Referring particularly to FIGS. 2 and 4, it is to be noted that the lower portion of outer body 16 is provided with a plurality of vertically spaced ribs 46. Uniquely, each of the ribs 46 is provided with a fluid deflector means shown here as a plurality of circumferentially extending rib-like deflector protuberances 48, the purpose of which will presently be described.
While various chemiluminescent fluids, well known to those skilled in the art, can be used in connection with the present invention, the first chemiluminescent fluid is here provided as an oxalent. The oxalent components used in the present invention are standard in the chemiluminescent industry; as, for example, the oxalent ester present as a solution in the selected propolyene glycol vihydrocardyl ethyl solvent. The oxalent may include the solvent and the fluorescent or just the solvent. The second and third chemiluminescent fluids 42 and 42 a which are contained within the ampules 36 and 36 a respectively comprise the activator. The activator is capable of providing the desired chemiluminescent effect when combined with the oxalent in a manner well known in the prior art and may include any of a number of well-known, readily, commercially available activators. As previously mentioned, the second and third chemiluminescent fluids 42 and 42 a are sealed within second spaces or chambers 40 by means of the frangible membranes 38 and 38 a respectively.
In using the beverage container of the present invention, the container, when properly sealed by the screw cap 26, can readily be transported by the user during the conduct of various activities such as jogging, bicycling, hiking and during travel. The beverage contained within the container, whether it be water or a soft drink can be accessed by the user by simply removing screw caps 26. At any appropriate time desired by the user, the chemiluminescent effect can be achieved by simply exerting an inward force on the outer wall 18 of outer body 16 at a location opposite the area of the second spaces that contain the second and third chemiluminescent fluids 42 and 42 a. Frangible membranes 38 and 38 a are so constructed and arranged as to be fractured by such inward forces to permit the fluids contained within the second spaces 40 to flow into the first space 32 that is defined between the inner and outer walls of the inner and outer plastic bodies. Once the membranes 38 and 38 a have been fractured, mixing of the first and second chemiluminescent fluids can be accelerated by inverting or shaking the bottle so that the fluids are thoroughly intermixed by the action of the fluid deflector means or deflector protuberances 48. As the fluids intermix, a pleasing and very colorful luminescent effect occurs permitting the bottle to effectively “light up” with the pleasing chemiluminescent glow. As previously mentioned, this novel and unique glow effect can be accomplished by the user of the beverage container at any place and at any time that may be desired to display the unique characteristics of the beverage container of the invention.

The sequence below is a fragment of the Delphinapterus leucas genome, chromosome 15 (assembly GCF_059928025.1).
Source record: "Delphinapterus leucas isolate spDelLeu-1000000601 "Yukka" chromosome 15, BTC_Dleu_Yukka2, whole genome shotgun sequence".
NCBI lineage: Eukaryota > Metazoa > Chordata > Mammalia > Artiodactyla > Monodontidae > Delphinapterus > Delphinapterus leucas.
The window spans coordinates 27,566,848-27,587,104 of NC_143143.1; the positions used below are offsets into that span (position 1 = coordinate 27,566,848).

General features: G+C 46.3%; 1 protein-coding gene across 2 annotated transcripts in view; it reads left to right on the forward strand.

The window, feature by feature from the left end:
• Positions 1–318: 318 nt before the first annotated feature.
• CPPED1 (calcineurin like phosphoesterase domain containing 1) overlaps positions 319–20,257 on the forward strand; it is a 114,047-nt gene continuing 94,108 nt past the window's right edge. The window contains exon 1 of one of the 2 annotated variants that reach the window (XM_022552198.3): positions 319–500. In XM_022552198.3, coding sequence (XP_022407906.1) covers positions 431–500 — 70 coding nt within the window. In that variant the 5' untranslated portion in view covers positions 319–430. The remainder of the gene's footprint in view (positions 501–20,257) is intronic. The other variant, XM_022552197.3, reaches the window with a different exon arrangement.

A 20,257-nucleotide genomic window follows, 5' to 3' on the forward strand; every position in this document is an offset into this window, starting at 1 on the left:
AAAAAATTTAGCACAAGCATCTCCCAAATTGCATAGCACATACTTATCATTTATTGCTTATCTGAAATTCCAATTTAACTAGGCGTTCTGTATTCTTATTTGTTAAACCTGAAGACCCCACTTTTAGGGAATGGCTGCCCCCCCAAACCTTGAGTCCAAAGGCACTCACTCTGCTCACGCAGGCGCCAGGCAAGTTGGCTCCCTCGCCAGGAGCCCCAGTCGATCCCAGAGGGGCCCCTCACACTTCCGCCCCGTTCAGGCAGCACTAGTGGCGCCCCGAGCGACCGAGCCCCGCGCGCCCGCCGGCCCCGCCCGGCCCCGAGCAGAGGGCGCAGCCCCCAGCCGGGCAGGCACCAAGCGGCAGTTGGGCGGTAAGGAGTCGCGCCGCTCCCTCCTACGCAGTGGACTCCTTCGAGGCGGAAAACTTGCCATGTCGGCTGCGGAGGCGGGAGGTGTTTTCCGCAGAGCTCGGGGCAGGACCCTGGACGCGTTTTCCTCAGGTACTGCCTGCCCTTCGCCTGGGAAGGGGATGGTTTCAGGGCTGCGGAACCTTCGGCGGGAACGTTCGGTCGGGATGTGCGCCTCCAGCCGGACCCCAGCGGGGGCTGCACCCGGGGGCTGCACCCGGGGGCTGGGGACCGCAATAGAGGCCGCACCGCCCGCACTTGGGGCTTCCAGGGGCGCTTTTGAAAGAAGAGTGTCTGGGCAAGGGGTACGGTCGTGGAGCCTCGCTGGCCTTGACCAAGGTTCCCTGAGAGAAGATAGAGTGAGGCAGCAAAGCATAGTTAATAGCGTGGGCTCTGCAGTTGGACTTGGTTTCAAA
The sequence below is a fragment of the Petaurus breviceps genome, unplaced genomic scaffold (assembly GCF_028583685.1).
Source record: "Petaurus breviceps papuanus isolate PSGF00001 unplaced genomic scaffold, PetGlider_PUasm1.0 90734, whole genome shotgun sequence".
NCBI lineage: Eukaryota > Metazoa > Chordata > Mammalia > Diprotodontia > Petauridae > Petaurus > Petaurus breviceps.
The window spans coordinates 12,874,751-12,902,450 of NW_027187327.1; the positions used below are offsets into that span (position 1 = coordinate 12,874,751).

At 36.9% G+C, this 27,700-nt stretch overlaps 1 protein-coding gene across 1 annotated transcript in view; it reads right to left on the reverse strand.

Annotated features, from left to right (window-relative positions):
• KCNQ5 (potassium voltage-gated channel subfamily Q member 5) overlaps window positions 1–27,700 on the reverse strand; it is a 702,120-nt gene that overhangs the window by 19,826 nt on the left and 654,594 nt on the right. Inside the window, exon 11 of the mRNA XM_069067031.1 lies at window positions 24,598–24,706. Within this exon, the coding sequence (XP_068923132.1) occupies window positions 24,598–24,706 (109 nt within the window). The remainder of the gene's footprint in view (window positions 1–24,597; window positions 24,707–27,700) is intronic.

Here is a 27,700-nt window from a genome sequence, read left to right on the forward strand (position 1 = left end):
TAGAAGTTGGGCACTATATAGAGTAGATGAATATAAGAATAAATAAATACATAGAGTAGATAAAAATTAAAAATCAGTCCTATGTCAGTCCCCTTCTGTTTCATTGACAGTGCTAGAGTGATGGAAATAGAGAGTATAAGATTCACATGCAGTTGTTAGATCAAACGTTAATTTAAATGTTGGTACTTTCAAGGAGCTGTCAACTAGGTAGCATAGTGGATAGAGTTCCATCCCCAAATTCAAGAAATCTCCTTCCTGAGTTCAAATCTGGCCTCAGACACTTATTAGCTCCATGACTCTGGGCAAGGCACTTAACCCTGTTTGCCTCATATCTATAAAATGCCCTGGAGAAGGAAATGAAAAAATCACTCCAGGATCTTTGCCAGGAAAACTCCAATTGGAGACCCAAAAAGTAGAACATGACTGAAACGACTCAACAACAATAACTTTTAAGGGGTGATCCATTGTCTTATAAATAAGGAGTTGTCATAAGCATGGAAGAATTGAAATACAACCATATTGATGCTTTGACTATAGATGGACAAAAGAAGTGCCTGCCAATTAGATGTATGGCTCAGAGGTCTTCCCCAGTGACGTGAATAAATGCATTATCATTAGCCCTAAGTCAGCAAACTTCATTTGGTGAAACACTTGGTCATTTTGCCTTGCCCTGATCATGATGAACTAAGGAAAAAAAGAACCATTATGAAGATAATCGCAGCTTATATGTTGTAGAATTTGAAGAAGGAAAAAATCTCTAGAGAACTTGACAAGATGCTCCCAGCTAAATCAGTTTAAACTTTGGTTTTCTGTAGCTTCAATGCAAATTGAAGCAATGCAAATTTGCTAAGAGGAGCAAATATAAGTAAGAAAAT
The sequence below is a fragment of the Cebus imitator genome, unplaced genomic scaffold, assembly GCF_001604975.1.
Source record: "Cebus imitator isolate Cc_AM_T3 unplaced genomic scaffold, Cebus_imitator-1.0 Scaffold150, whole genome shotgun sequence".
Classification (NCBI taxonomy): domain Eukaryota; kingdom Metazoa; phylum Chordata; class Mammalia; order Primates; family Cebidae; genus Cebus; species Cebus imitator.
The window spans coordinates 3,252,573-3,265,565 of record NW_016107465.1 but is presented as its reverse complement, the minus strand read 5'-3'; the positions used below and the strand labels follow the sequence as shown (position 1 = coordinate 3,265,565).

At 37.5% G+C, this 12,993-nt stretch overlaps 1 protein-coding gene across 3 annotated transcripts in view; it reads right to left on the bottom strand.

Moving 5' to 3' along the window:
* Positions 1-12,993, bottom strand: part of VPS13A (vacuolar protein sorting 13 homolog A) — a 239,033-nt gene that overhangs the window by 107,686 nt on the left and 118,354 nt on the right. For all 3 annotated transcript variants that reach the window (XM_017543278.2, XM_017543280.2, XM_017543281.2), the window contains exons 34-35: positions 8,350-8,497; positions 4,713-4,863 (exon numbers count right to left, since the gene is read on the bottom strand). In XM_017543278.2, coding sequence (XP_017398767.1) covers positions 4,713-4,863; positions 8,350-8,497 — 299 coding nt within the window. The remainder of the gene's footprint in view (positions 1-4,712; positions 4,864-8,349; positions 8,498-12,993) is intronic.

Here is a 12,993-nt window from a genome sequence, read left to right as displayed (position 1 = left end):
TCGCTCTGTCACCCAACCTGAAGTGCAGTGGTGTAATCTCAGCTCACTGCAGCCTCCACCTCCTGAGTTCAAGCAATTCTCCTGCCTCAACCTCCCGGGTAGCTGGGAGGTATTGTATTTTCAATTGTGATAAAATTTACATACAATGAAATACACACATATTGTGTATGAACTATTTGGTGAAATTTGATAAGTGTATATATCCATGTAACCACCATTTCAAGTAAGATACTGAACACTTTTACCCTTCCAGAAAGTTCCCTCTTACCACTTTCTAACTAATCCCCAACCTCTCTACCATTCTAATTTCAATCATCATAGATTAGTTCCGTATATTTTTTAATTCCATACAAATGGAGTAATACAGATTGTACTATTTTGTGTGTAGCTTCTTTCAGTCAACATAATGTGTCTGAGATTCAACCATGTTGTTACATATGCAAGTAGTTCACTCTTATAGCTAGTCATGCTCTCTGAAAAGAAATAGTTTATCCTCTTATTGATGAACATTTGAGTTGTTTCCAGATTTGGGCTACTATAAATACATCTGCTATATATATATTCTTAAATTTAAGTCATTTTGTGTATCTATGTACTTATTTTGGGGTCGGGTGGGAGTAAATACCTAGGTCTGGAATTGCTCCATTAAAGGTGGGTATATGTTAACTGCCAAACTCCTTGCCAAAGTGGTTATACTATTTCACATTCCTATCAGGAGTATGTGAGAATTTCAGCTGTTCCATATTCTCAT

Having now described the invention in detail in accordance with the requirements of the patent statutes, those skilled in this art will have no difficulty in making changes and modifications in the individual parts or their relative assembly in order to meet specific requirements or conditions. Such changes and modifications may be made without departing from the scope and spirit of the invention, as set forth in the following claims.
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|U.S. Classification||206/222, 220/592.28, 220/506, 362/34, 206/459.5, 206/219|
|International Classification||B65D81/32, F21K2/06, B65D23/00|
|Cooperative Classification||F21K2/06, B65D23/00, B65D81/32|
|European Classification||F21K2/06, B65D23/00|
|May 24, 2006||REMI||Maintenance fee reminder mailed|
|Nov 6, 2006||LAPS||Lapse for failure to pay maintenance fees|
|Jan 2, 2007||FP||Expired due to failure to pay maintenance fee|
Effective date: 20061105